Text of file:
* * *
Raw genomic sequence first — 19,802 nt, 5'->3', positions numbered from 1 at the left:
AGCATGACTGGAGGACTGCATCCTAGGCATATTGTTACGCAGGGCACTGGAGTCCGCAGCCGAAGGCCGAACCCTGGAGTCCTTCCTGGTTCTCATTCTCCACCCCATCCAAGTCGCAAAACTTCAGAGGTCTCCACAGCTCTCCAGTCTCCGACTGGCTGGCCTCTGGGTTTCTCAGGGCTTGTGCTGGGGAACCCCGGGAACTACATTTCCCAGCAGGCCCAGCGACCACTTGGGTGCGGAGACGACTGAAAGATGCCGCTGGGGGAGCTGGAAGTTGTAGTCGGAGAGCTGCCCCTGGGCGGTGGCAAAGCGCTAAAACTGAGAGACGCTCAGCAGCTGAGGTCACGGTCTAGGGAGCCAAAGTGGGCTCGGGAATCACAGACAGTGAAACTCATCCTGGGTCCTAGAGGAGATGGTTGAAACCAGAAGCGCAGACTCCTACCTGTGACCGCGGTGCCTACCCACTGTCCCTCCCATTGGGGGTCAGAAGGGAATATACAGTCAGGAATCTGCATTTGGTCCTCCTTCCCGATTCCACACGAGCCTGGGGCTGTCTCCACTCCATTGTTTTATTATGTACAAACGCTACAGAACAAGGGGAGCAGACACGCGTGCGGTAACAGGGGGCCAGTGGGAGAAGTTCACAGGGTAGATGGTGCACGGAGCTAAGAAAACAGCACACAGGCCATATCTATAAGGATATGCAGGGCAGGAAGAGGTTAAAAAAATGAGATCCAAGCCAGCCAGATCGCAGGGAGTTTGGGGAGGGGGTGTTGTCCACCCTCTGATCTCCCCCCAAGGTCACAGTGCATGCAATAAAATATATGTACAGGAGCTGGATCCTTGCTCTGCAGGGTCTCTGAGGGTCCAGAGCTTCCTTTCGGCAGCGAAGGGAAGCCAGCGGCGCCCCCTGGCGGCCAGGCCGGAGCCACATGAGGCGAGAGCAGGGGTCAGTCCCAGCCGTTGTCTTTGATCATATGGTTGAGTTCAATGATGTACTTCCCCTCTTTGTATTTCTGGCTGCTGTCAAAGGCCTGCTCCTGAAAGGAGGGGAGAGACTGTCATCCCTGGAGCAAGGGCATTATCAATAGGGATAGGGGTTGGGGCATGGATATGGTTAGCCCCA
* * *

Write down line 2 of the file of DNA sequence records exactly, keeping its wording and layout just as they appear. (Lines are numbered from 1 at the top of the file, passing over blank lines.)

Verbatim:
AGCATGACTGGAGGACTGCATCCTAGGCATATTGTTACGCAGGGCACTGGAGTCCGCAGCCGAAGGCCGAACCCTGGAGTCCTTCCTGGTTCTCATTCTCCACCCCATCCAAGTCGCAAAACTTCAGAGGTCTCCACAGCTCTCCAGTCTCCGACTGGCTGGCCTCTGGGTTTCTCAGGGCTTGTGCTGGGGAACCCCGGGAACTACATTTCCCAGCAGGCCCAGCGACCACTTGGGTGCGGAGACGACTGAAAGATGCCGCTGGGGGAGCTGGAAGTTGTAGTCGGAGAGCTGCCCCTGGGCGGTGGCAAAGCGCTAAAACTGAGAGACGCTCAGCAGCTGAGGTCACGGTCTAGGGAGCCAAAGTGGGCTCGGGAATCACAGACAGTGAAACTCATCCTGGGTCCTAGAGGAGATGGTTGAAACCAGAAGCGCAGACTCCTACCTGTGACCGCGGTGCCTACCCACTGTCCCTCCCATTGGGGGTCAGAAGGGAATATACAGTCAGGAATCTGCATTTGGTCCTCCTTCCCGATTCCACACGAGCCTGGGGCTGTCTCCACTCCATTGTTTTATTATGTACAAACGCTACAGAACAAGGGGAGCAGACACGCGTGCGGTAACAGGGGGCCAGTGGGAGAAGTTCACAGGGTAGATGGTGCACGGAGCTAAGAAAACAGCACACAGGCCATATCTATAAGGATATGCAGGGCAGGAAGAGGTTAAAAAAATGAGATCCAAGCCAGCCAGATCGCAGGGAGTTTGGGGAGGGGGTGTTGTCCACCCTCTGATCTCCCCCCAAGGTCACAGTGCATGCAATAAAATATATGTACAGGAGCTGGATCCTTGCTCTGCAGGGTCTCTGAGGGTCCAGAGCTTCCTTTCGGCAGCGAAGGGAAGCCAGCGGCGCCCCCTGGCGGCCAGGCCGGAGCCACATGAGGCGAGAGCAGGGGTCAGTCCCAGCCGTTGTCTTTGATCATATGGTTGAGTTCAATGATGTACTTCCCCTCTTTGTATTTCTGGCTGCTGTCAAAGGCCTGCTCCTGAAAGGAGGGGAGAGACTGTCATCCCTGGAGCAAGGGCATTATCAATAGGGATAGGGGTTGGGGCATGGATATGGTTAGCCCCA